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  • Author: Krista M. Hixson x
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Krista M. Hixson, Hannah B. Horris, Tamara C. Valovich McLeod and Cailee E. Welch Bacon

Clinical Scenario:

Thoracic outlet syndrome is quite challenging to diagnose. Currently, there are myriad diagnostic procedures used in the diagnosis of all types of thoracic outlet syndrome. However, controversy exists over which diagnostic procedures produce accurate findings.

Clinical Question:

Can clinical diagnostic tests accurately diagnose patients presenting with symptoms of thoracic outlet syndrome?

Summary of Key Findings:

A thorough literature search returned 6 possible studies; 3 studies met the inclusion criteria and were included. Two studies supported the use of clinical diagnostic tests for the diagnosis of thoracic outlet syndrome. One study reported high false-positive rates among clinical diagnostic tests for thoracic outlet syndrome. One study reported that clinical diagnostic test findings correlate to provocative positioned magnetic resonance imaging findings.

Clinical Bottom Line:

There is moderate evidence to support the use of the Halstead maneuver (also known as the costoclavicular maneuver or exaggerated military brace test), Wright’s test, Cyriax Release test, and supraclavicular pressure test to have good diagnostic accuracy for the provocation of symptoms in patients presenting with upper extremity pathology. However, these clinical diagnostic tests do not appear to allow for the differential diagnosis of thoracic outlet syndrome exclusively. The use of the Adson’s test and Roos test should be discontinued for the differential diagnosis of thoracic outlet syndrome.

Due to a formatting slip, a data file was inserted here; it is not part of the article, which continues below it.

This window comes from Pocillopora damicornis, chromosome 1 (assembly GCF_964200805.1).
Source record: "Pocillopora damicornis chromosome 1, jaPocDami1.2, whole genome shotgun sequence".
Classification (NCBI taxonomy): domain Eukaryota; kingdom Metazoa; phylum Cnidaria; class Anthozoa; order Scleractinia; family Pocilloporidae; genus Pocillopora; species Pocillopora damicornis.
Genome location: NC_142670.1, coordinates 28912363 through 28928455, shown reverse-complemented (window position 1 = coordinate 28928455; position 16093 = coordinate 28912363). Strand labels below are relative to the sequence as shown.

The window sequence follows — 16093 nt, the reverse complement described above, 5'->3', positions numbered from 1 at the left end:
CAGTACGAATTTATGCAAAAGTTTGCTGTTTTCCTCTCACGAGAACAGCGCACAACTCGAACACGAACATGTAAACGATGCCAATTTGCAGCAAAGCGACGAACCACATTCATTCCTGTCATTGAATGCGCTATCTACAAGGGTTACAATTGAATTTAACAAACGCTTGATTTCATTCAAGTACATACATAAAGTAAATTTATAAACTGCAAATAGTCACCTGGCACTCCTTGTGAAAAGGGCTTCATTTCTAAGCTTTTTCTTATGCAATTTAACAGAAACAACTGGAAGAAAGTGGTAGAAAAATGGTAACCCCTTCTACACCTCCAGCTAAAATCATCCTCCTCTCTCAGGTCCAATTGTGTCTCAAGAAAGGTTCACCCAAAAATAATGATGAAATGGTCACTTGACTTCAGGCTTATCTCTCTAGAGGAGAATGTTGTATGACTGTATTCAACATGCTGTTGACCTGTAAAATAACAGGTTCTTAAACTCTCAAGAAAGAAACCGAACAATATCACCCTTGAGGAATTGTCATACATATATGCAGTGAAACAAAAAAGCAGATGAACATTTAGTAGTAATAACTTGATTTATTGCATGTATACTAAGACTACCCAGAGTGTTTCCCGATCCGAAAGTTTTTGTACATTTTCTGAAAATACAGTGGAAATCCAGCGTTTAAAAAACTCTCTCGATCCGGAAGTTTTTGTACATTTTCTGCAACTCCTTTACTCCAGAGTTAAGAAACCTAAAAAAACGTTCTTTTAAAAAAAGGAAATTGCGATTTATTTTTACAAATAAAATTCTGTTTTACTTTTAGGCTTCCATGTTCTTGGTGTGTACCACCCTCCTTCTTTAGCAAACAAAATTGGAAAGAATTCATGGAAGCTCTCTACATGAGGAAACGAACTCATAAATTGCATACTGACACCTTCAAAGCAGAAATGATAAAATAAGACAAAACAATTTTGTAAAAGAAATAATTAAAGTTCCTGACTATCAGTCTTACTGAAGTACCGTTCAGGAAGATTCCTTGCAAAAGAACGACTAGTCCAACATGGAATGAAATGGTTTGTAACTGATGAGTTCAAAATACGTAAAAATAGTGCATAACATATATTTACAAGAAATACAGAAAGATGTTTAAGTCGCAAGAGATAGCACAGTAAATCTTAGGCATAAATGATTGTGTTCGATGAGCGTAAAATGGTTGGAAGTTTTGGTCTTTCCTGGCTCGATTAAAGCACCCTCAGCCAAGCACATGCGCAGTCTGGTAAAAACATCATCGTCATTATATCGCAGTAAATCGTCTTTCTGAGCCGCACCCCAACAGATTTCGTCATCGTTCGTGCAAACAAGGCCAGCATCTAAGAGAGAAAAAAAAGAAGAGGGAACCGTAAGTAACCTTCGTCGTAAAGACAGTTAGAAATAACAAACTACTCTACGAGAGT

Strength of Recommendation:

Grade B evidence exists to support the accuracy of the Halstead maneuver, Wright’s test, Cyriax Release test, and supraclavicular pressure test for the diagnosis of upper extremity pathology in general. Grade C evidence exists for the use of these clinical diagnostic tests to exclusively diagnose thoracic outlet syndrome.

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Krista M. Hixson, Alex N. Allen, Andrew S. Williams and Tamara C. Valovich McLeod

Clinical Scenario:

Mild traumatic brain injury, or concussion, has been associated with physical, cognitive, and emotional sequelae. Little is understood in regard to many characteristics, such as anxiety, and their effect on post-concussion symptoms.

Clinical Question:

Is state anxiety, trait anxiety, or anxiety sensitivity a clinical predictor of symptoms in those presenting with mild traumatic brain injury or concussion?

Summary of Key Findings:

A literature search returned 3 possible studies; 3 studies met inclusion criteria and included. One study reported in athletes that greater social support was associated with decreased state-anxiety, lower state anxiety post-concussion was associated with increased social support, and that those with greater social support may experience reduced anxiety, regardless of injury type sustained. One study reported baseline trait anxiety in athletes was not significantly associated with post-concussion state anxiety, but that symptoms of depression at baseline was the strongest predictor for post-concussion state anxiety. Three studies reported that state and trait anxiety are not related to increased post-concussion symptom scores. One study reported that greater anxiety sensitivity is related to higher reported post-concussion symptom scores, which may manifest as somatic symptoms following concussion, and revealed that anxiety sensitivity may be a risk factor symptom development.

Clinical Bottom Line:

There is low-level to moderate evidence to support that anxiety sensitivity is linked to post-concussion symptoms. State and trait anxiety do not appear to be related to post-concussion symptoms alone. Post-concussion state anxiety may occur if post-concussion symptoms of depression are present or if baseline symptoms of depression are present. Better social support may improve state anxiety post-concussion.

Strength of Recommendation:

There is grade B evidence to support that state and trait anxiety are not risk factors for post-concussion symptom development. There is grade C evidence to support anxiety sensitivity as a risk factor for developing post-concussion symptoms.